Court denies challenge to environental impact of Hillsboro Airport expansion
Editor's note: this story has been updated to include comment from the Port of Portland.
Opponents of the expansion at the Hillsboro Airport hit another road block Thursday.
The U.S. Ninth Circuit Court of Appeals denied a challenge to environmental impact studies connected to the airport's new runway.
In an opinion written by Judge Richard Clifton, the panel found the runway project "would have no significant impact on the environment."
The panel found the airport and the FAA "complied with the requirements" of airport-improvement legislation and did not break any laws, hide findings or act suspiciously.
The airport is managed by the Port of Portland, which developed a new master plan to expand its Hillsboro facility and build a new runway for smaller aircraft. The new runway would allow the airport to prioritize traffic on the longer runways and reduce backup both in the air and on the ground.
Because the improvements were funded in part by FAA grants, according to the court opinion, "environmental effects of the project had to be considered."
The Port produced its own environmental assessment in 2010, which was immediately opposed by several individuals and the Oregon Avation Watch. The court initially rejected some of the groups' concerns, but did ask the Port for additional assessment, which the Port provided in 2014.
The runway was completed in 2015.
The latest opinion addresses the charge that the FAA didn't dig deep enough to examine environmental concerns. Petitioners also argued an even more thorough environmental impact statement was needed — something the Port denied in 2014 — and argued the FAA didn't do enough to ensure the runway fit with plans of surrounding agencies.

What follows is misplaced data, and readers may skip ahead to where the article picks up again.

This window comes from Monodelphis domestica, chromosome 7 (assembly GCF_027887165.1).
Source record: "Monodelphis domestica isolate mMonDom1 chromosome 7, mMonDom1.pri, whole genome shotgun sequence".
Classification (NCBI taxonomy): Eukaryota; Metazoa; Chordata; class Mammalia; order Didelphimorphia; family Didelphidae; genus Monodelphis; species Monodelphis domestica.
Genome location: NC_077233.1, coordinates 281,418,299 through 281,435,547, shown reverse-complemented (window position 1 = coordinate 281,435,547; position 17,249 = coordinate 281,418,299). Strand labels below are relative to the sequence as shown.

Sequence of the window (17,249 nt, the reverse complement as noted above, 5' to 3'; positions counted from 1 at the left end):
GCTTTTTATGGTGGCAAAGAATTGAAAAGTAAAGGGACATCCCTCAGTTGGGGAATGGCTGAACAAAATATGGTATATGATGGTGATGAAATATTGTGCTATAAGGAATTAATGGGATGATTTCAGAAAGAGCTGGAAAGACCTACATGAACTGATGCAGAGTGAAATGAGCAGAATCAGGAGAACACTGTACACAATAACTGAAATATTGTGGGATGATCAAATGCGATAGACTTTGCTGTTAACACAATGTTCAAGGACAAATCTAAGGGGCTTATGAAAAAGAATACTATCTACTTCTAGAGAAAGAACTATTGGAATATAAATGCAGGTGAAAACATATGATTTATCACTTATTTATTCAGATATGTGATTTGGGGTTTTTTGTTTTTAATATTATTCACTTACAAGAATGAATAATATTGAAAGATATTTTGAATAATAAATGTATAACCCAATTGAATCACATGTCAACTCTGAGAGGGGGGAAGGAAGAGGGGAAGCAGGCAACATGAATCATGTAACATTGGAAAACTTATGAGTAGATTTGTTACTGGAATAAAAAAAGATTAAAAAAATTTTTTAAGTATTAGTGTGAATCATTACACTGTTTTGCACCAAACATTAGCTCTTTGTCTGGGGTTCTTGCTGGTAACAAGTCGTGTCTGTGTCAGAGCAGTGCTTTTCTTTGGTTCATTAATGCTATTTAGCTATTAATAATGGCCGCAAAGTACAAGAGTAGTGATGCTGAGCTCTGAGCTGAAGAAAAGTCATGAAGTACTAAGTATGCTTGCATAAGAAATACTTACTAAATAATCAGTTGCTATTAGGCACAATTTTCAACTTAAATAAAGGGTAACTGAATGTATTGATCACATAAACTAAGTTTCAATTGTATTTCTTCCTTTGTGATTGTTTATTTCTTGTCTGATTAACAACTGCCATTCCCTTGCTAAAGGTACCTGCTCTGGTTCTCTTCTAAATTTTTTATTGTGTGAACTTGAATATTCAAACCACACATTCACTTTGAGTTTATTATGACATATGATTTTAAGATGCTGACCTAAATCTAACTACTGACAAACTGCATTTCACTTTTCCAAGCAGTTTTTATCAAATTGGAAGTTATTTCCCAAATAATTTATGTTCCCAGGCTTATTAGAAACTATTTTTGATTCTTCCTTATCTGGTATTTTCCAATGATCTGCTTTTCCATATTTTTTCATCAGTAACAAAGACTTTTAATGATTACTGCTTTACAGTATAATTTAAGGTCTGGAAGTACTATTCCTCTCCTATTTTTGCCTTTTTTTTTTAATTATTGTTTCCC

Clifton's opinion looks at each of the petitioners' concerns, which were argued and submitted on Oct. 5, 2016.
Opponents argued Port forecasts for growth in the next decade underestimate total air traffic and do not include a response from Hillsboro Air Academy, a pilot training facility.
Clifton stated the FAA did receive a response from the training program and found the Port's forecasts appropriate.
Opponents also voiced concerns about environmental impacts and took issue with lower predicted emission levels despite a forecast increase in traffic.
The petitioners specifically argued the airport failed to monitor the amount of lead in the soil and water around the facility. But the latest assessment indicates the new runway would have little effect on the lead in the area, Clifton stated — less than 4 percent in 2021.
Opponents also argued the FAA didn't address concerns about the effects of lead in children, but the assessment specifically pointed to emissions levels well below the EPA's limit, Clifton stated.
The Port is in the process of updating its master plan for the Hillsboro facility. The last master plan, from 2005 to 2015, included the new airstrip and mainly focused on airfield infrastructure.
In a statement to the Tribune on Aug. 4, the a spokesperson for the Port of Portland said the Port was "pleased with the court's decision, which puts this long-time issue to rest."
The statement highlighted the Port's response to initial challenges in 2011, and pointed to the Port's efforts to address environmental concerns.
The attorney for the petitioners, Sean Malone of Eugene, did not immediately return request for comment.